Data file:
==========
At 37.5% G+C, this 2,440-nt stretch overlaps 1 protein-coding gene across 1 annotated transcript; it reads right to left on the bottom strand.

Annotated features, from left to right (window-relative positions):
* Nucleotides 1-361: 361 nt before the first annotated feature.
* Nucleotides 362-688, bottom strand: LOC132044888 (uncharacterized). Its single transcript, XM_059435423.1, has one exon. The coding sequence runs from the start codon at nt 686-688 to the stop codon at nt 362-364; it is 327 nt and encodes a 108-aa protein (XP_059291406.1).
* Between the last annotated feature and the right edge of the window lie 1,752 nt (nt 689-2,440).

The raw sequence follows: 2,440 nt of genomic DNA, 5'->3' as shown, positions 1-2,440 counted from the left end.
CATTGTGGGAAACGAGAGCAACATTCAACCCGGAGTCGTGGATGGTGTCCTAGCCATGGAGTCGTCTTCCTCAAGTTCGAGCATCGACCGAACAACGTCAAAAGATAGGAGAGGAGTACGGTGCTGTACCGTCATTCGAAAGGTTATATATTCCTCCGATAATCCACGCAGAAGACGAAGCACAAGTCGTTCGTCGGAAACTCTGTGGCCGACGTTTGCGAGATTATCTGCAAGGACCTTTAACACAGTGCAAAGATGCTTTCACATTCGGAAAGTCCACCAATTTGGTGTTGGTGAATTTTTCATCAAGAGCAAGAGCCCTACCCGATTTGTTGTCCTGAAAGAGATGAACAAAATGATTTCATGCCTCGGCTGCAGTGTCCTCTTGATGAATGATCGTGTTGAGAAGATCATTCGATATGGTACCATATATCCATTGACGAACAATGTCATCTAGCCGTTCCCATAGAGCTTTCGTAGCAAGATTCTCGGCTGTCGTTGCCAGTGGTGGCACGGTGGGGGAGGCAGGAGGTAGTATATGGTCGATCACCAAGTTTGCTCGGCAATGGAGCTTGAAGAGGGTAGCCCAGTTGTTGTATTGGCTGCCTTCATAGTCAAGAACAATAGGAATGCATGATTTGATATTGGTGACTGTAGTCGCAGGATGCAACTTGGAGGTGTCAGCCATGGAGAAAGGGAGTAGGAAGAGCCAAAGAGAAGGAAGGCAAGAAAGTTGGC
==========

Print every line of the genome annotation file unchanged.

At 37.5% G+C, this 2,440-nt stretch overlaps 1 protein-coding gene across 1 annotated transcript; it reads right to left on the bottom strand.

Annotated features, from left to right (window-relative positions):
* Nucleotides 1-361: 361 nt before the first annotated feature.
* Nucleotides 362-688, bottom strand: LOC132044888 (uncharacterized). Its single transcript, XM_059435423.1, has one exon. The coding sequence runs from the start codon at nt 686-688 to the stop codon at nt 362-364; it is 327 nt and encodes a 108-aa protein (XP_059291406.1).
* Between the last annotated feature and the right edge of the window lie 1,752 nt (nt 689-2,440).

The raw sequence follows: 2,440 nt of genomic DNA, 5'->3' as shown, positions 1-2,440 counted from the left end.
CATTGTGGGAAACGAGAGCAACATTCAACCCGGAGTCGTGGATGGTGTCCTAGCCATGGAGTCGTCTTCCTCAAGTTCGAGCATCGACCGAACAACGTCAAAAGATAGGAGAGGAGTACGGTGCTGTACCGTCATTCGAAAGGTTATATATTCCTCCGATAATCCACGCAGAAGACGAAGCACAAGTCGTTCGTCGGAAACTCTGTGGCCGACGTTTGCGAGATTATCTGCAAGGACCTTTAACACAGTGCAAAGATGCTTTCACATTCGGAAAGTCCACCAATTTGGTGTTGGTGAATTTTTCATCAAGAGCAAGAGCCCTACCCGATTTGTTGTCCTGAAAGAGATGAACAAAATGATTTCATGCCTCGGCTGCAGTGTCCTCTTGATGAATGATCGTGTTGAGAAGATCATTCGATATGGTACCATATATCCATTGACGAACAATGTCATCTAGCCGTTCCCATAGAGCTTTCGTAGCAAGATTCTCGGCTGTCGTTGCCAGTGGTGGCACGGTGGGGGAGGCAGGAGGTAGTATATGGTCGATCACCAAGTTTGCTCGGCAATGGAGCTTGAAGAGGGTAGCCCAGTTGTTGTATTGGCTGCCTTCATAGTCAAGAACAATAGGAATGCATGATTTGATATTGGTGACTGTAGTCGCAGGATGCAACTTGGAGGTGTCAGCCATGGAGAAAGGGAGTAGGAAGAGCCAAAGAGAAGGAAGGCAAGAAAGTTGGC